On average, buying white seabass from the local market will cost you $20 to $35 a pound. Twenty-seven years ago, that wasn’t the case. In the 1980s, over-fishing of white seabass depleted California’s coastal waters of the fish, forcing its market price to skyrocket.
As the fish population started rebounding in the mid-1990s, California State University, Northridge biology department chair and professor Larry Allen began a study along the Southern California coast in the Channel Islands, San Diego and Santa Barbara, focusing on the white seabass (Atractoscion nobilis).
Allen, biologist Edwin Leung — a CSUN alumnus — and a team of researchers measured year class strength, a summary of the reproductive success of a species from a given year, to determine its relationship to the catches from recreational and commercial fishing.
Their published findings in the Journal of the California Department of Fish and Wildlife could potentially save the fish from fishery extinction and provide a more sustainable, price-balanced economic commodity for the public.
“Promoting sustainability is the way to avoid over-harvesting, and it has an economic importance,” Allen said. “Measuring and studying how successfully the white seabass reproduce over the years helps promote sustainability, because you’re able to sustain the fishery over longer periods of time by taking the correct amount of fish.”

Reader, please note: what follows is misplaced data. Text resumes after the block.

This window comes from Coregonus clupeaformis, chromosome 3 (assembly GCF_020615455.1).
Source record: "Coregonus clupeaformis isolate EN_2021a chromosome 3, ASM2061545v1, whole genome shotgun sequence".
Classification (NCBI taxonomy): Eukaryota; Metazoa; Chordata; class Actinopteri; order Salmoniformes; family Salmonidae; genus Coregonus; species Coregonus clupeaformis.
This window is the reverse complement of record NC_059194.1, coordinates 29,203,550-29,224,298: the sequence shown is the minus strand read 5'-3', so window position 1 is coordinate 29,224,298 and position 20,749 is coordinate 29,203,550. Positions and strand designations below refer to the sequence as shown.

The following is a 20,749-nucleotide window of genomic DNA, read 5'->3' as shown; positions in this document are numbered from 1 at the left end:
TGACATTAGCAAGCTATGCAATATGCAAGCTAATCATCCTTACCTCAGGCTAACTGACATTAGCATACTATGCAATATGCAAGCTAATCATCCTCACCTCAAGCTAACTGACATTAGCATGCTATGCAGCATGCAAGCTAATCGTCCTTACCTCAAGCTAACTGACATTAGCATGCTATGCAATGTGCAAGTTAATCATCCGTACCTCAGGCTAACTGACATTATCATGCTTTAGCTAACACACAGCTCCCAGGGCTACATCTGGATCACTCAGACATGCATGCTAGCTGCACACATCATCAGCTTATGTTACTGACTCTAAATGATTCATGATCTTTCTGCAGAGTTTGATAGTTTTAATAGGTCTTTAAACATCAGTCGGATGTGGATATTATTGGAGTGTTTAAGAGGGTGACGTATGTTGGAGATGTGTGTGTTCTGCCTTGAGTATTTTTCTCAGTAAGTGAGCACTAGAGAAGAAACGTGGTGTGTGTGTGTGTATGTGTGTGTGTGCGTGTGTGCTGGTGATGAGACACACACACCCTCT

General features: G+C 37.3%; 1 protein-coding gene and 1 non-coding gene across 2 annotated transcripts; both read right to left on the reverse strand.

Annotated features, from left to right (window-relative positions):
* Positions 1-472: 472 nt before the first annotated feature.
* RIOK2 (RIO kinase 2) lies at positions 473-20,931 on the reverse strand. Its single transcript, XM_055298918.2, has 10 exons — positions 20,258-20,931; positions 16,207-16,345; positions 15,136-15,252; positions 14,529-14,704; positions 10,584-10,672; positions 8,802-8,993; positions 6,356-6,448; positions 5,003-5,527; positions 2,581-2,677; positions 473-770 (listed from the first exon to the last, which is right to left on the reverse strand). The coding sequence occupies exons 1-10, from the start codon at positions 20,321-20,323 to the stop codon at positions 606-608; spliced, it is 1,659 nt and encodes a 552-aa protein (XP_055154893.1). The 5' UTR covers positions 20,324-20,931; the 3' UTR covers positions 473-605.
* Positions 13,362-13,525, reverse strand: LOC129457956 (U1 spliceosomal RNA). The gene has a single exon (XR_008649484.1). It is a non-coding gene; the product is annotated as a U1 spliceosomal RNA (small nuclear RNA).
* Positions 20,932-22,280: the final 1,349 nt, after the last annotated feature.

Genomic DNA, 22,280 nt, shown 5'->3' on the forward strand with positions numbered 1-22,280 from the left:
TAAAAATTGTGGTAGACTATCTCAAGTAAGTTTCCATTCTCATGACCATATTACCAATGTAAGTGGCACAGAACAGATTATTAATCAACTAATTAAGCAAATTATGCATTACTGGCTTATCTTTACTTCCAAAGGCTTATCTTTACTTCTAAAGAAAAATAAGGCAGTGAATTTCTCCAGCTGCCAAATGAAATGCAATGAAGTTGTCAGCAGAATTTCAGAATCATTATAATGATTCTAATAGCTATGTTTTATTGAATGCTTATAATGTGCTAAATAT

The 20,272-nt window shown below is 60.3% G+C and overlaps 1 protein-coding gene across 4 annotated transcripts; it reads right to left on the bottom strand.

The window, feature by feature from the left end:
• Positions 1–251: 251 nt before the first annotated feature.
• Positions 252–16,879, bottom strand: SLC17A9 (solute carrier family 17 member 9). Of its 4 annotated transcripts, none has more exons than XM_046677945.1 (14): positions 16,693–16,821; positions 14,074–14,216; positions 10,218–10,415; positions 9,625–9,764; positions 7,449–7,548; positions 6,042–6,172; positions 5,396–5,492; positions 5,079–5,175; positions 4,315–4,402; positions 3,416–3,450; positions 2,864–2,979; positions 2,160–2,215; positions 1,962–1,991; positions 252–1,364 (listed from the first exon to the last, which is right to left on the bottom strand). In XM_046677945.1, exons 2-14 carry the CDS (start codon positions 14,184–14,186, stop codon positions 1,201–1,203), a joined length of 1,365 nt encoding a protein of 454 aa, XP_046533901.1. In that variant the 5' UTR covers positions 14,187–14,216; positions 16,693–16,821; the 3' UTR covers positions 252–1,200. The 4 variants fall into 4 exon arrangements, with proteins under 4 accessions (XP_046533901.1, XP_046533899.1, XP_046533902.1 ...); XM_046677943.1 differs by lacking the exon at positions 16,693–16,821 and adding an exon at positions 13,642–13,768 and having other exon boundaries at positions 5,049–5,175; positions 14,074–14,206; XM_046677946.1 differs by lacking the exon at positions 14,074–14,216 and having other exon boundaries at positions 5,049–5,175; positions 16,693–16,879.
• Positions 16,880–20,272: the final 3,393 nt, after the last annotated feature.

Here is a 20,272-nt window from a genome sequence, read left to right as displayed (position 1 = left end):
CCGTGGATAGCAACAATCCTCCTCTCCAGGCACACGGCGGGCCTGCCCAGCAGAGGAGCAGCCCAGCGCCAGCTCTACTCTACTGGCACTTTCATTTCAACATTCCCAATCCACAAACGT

In order to calculate the age of white seabass, the scientists sectioned their ear bones (otoliths) and counted the rings found in them that reflected the age of the fish. From the age structure of samples, the year class strength was determined and compared to the commercial fishery landings over a 15-year period.
The study concluded that the year class strength significantly predicted commercial landings of white sea bass 11 years later. Therefore, it takes 11 years to grow to the size where they can enter the fishery and can be sold in the market.
With more than a decade of lagging, this tight relationship helped the researchers predict how successful future catches would be, based on how many fish are in each “year class,” or age group.
“California fisheries’ managers can now predict commercial landings of white sea bass based on how many babies survived 11 years earlier,” Allen said. “We found that by sampling the younger stages, such as the 1, 2 and 3-year-olds quantitatively, we could easily estimate their year class strength.
“People can catch more fish when these strong year classes are coming through,” he continued. “Managers also can predict when the catches may start declining — you can monitor it in an effort to prevent over-fishing, by matching how many fish survived their first year versus how many the recreational and commercial fishermen are taking 11 years later.”
What the CSUN research team learned may lead to good news at the seafood counter when visiting your local market, in the not-too-distant future.
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